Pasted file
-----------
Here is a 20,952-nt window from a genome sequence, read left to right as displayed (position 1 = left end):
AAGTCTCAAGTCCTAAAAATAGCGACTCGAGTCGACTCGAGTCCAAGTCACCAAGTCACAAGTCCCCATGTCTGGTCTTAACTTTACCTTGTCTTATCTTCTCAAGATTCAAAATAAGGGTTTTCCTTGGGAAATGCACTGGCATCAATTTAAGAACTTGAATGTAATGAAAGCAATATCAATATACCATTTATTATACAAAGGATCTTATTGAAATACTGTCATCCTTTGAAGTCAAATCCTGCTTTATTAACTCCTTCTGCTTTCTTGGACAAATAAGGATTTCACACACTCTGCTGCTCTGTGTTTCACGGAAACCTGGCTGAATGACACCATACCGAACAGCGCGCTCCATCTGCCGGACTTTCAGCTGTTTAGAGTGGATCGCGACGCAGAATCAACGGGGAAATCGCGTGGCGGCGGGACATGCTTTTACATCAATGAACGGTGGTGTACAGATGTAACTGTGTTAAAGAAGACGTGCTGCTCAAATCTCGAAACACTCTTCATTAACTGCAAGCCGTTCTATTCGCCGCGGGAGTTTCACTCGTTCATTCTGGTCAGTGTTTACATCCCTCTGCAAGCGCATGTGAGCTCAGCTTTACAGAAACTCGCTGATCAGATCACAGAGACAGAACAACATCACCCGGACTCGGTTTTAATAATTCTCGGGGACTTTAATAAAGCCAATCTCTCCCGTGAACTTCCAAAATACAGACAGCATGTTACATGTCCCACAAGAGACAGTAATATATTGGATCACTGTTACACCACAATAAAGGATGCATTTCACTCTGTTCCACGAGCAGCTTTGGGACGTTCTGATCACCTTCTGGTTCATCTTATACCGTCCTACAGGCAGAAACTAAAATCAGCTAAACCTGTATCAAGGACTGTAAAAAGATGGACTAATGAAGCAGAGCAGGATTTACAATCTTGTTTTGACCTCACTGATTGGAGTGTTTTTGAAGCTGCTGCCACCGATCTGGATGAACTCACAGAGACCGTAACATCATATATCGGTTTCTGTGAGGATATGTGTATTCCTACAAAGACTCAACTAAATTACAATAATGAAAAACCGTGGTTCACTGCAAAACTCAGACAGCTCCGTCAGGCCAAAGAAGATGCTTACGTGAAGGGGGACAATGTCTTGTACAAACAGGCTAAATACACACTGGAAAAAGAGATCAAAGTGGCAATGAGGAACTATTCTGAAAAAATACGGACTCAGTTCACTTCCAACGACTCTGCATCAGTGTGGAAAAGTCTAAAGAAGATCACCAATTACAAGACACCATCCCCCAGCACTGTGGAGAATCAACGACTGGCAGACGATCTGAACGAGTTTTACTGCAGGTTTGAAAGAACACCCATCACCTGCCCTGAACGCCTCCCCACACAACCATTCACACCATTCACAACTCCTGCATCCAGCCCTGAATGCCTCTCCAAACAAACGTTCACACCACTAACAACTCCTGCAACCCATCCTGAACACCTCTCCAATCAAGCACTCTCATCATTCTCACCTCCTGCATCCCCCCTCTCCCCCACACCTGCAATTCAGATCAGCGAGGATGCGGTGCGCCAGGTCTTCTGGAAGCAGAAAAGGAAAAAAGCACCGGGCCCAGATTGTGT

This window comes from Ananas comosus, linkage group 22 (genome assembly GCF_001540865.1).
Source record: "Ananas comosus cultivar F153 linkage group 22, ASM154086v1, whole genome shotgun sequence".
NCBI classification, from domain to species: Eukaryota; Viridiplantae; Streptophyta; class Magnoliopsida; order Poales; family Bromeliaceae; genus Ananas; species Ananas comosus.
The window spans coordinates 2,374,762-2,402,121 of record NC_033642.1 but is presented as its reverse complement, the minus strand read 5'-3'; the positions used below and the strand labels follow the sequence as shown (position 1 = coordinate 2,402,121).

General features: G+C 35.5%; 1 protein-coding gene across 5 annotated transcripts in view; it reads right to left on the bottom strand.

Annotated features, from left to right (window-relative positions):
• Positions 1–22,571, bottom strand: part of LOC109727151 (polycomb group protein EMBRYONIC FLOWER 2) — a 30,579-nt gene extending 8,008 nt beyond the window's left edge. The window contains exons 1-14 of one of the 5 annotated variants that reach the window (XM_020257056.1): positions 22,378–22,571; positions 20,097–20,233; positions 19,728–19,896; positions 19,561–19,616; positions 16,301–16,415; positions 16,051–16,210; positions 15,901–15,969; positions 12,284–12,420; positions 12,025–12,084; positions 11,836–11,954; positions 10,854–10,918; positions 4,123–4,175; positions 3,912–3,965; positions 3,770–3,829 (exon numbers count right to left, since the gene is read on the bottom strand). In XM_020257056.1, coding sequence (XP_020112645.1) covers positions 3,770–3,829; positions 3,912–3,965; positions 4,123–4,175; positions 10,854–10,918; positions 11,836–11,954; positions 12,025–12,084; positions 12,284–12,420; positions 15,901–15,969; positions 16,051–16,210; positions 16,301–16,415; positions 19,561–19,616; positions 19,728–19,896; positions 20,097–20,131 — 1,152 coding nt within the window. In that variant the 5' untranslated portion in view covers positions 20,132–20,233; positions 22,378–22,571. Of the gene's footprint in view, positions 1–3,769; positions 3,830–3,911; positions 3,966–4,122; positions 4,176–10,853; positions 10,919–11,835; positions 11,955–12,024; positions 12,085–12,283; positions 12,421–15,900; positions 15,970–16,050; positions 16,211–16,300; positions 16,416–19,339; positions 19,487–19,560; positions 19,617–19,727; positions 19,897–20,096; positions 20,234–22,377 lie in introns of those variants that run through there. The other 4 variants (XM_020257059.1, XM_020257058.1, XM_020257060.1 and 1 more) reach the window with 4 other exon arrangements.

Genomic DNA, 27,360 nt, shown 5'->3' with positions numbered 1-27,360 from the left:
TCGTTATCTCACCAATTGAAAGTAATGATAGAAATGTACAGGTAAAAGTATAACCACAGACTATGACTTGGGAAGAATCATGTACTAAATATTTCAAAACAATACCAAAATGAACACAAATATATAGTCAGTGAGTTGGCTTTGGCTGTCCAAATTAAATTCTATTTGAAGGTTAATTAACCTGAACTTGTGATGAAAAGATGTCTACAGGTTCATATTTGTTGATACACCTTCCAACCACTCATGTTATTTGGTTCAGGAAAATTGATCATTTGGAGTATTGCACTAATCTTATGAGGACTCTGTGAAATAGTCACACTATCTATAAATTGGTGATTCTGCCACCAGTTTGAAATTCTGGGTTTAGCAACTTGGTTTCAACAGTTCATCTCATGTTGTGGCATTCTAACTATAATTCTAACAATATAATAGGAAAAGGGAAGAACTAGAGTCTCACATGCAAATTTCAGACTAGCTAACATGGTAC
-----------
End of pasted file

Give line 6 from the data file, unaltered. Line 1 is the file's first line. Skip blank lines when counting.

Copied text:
The window spans coordinates 2,374,762-2,402,121 of record NC_033642.1 but is presented as its reverse complement, the minus strand read 5'-3'; the positions used below and the strand labels follow the sequence as shown (position 1 = coordinate 2,402,121).